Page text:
Surrounded by the Mincio river and man-made lakes, the city of Mantua retains much of its Renaissance charm. Join your local expert guide to experience the art and architecture of Italy’s 2016 Capital of Culture.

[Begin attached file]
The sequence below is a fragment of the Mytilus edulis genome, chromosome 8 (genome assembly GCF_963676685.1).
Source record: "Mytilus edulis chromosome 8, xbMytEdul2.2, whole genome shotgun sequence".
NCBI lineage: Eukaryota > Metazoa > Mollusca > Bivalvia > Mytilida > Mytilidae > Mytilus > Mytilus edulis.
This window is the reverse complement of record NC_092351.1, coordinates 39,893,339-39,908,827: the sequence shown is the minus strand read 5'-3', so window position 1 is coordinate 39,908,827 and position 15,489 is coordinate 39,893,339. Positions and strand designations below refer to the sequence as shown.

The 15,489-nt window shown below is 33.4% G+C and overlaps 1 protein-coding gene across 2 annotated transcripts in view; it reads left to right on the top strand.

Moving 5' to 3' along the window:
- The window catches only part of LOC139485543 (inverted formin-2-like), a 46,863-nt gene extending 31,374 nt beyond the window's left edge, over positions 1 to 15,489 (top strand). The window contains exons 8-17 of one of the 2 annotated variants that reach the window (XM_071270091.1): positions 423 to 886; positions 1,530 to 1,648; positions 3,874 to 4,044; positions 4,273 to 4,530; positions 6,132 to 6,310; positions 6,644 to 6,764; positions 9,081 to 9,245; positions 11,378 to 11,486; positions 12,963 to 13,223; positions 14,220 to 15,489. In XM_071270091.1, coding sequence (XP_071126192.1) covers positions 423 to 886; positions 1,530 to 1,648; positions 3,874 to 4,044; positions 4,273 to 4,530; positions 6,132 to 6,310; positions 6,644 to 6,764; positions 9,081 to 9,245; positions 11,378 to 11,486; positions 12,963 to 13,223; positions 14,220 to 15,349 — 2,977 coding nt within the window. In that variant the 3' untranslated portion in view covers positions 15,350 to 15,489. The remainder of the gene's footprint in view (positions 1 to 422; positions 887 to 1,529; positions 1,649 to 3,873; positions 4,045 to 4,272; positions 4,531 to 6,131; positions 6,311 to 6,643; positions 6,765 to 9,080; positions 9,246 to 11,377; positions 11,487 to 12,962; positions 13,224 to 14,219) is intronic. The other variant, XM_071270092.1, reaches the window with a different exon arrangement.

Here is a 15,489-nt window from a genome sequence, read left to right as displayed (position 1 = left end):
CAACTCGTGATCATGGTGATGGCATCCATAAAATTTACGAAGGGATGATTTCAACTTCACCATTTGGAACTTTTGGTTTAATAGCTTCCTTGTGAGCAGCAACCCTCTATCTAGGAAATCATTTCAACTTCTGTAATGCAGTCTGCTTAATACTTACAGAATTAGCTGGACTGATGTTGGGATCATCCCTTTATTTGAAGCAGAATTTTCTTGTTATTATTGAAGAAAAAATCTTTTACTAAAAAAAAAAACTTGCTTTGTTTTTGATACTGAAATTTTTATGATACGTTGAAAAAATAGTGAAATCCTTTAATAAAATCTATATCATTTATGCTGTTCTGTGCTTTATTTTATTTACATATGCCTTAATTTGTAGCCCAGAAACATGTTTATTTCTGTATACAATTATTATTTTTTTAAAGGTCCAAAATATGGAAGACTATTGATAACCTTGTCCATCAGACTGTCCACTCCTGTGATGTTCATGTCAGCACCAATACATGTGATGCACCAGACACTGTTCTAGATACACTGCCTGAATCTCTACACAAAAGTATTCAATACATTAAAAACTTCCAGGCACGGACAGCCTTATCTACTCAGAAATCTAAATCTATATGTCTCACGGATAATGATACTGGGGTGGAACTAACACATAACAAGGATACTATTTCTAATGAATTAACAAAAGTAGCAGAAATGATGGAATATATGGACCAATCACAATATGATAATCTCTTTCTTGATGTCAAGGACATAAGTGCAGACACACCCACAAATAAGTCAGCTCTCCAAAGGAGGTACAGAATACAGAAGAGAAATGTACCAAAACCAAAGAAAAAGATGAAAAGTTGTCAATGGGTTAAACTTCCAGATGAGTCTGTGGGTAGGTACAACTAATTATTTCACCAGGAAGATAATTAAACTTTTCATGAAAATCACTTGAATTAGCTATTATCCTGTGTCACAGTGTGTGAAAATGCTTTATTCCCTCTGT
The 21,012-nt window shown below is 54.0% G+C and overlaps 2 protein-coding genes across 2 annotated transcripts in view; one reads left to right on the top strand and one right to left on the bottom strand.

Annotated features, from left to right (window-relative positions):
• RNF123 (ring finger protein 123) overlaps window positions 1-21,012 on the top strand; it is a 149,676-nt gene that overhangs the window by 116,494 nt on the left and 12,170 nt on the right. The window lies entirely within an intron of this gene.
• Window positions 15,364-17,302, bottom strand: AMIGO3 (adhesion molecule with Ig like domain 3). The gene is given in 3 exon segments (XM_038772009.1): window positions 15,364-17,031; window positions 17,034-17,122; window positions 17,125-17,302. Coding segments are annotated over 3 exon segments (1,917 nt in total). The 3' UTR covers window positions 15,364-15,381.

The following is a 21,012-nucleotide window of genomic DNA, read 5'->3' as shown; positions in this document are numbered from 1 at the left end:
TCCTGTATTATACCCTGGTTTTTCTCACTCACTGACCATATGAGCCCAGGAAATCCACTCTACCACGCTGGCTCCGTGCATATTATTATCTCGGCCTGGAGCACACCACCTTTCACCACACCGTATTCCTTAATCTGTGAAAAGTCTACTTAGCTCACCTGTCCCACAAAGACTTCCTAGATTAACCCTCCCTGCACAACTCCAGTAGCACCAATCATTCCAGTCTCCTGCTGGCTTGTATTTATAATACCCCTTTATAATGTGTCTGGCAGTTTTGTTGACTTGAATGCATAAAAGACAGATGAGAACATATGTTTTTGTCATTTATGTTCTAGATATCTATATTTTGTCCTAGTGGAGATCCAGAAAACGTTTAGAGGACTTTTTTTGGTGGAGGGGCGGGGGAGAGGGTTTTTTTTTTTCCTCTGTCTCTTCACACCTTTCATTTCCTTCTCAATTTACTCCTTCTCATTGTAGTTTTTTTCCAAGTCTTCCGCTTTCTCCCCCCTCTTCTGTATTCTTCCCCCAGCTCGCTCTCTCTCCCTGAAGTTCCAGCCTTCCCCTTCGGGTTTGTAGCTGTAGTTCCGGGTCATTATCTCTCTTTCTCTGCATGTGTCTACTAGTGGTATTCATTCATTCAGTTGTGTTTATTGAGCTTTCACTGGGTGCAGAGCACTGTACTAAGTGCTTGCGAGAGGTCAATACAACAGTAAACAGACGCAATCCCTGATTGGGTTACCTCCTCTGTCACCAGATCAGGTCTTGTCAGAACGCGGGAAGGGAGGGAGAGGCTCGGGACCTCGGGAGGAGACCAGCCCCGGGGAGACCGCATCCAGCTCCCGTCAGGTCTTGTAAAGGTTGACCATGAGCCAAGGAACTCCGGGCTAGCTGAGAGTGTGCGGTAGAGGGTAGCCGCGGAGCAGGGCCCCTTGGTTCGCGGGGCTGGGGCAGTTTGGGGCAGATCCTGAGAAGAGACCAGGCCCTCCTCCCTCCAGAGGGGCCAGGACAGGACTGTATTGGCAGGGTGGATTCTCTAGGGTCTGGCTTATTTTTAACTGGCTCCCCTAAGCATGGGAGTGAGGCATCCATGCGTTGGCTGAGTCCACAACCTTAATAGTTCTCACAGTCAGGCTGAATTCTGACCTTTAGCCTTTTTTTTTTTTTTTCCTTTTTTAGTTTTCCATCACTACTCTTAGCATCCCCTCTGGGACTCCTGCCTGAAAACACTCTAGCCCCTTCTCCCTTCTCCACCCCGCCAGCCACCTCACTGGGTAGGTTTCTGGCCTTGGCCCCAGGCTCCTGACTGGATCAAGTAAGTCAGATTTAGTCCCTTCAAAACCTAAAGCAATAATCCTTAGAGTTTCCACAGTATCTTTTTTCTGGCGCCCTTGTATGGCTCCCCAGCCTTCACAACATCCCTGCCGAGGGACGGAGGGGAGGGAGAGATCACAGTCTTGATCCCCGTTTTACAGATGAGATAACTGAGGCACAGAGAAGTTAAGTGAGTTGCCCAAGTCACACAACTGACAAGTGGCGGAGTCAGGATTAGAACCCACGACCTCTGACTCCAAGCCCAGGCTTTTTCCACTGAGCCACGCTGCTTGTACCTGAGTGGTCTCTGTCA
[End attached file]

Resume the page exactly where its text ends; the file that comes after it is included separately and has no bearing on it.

Florence had its Medicis and Milan its Sforzas, while the powerful Gonzaga ruled the city of Mantua for more than 300 years. Thanks to fortuitous marriages, wily diplomacy and a keen eye for art and architecture, the Gonzaga consolidated power and transformed Mantua into a real Renaissance gem. As you wander through the narrow streets and through the colonnades, your guide will provide cultural insight and historical details as you explore Italy’s 2016 Capital of Culture. The Palazzo Ducale, with arched colonnades, interior courtyards and crenelated roof, was the Gonzaga’s royal residence until 1707 and contains myriad masterpieces from the likes of Mantegna and Rubens. The city’s oldest church, the Rotunda di San Lorenzo, is a prime example of a dense, round Romanesque church; the light, airy Baroque cathedral is dedicated to St. Peter and the Basilica di Sant’Andrea boasts an Alberti-designed façade inspired by the triumphal arches of Rome. After it, have your guide recommend a traditional trattoria for some delicacies alla mantovana, like risotta alla pilota made with a thick beef ragù or pumpkin-stuffed pasta packs known as tortelli di zucca. Saving the best for last, venture across town to Palazzo Te set in a lush park, where Frederico II Gonzaga frolicked with his mistress Isabella. The floor-to-ceiling frescoes are pure flights of fancy executed masterfully by Raphael’s most gifted student, Giulio Romano.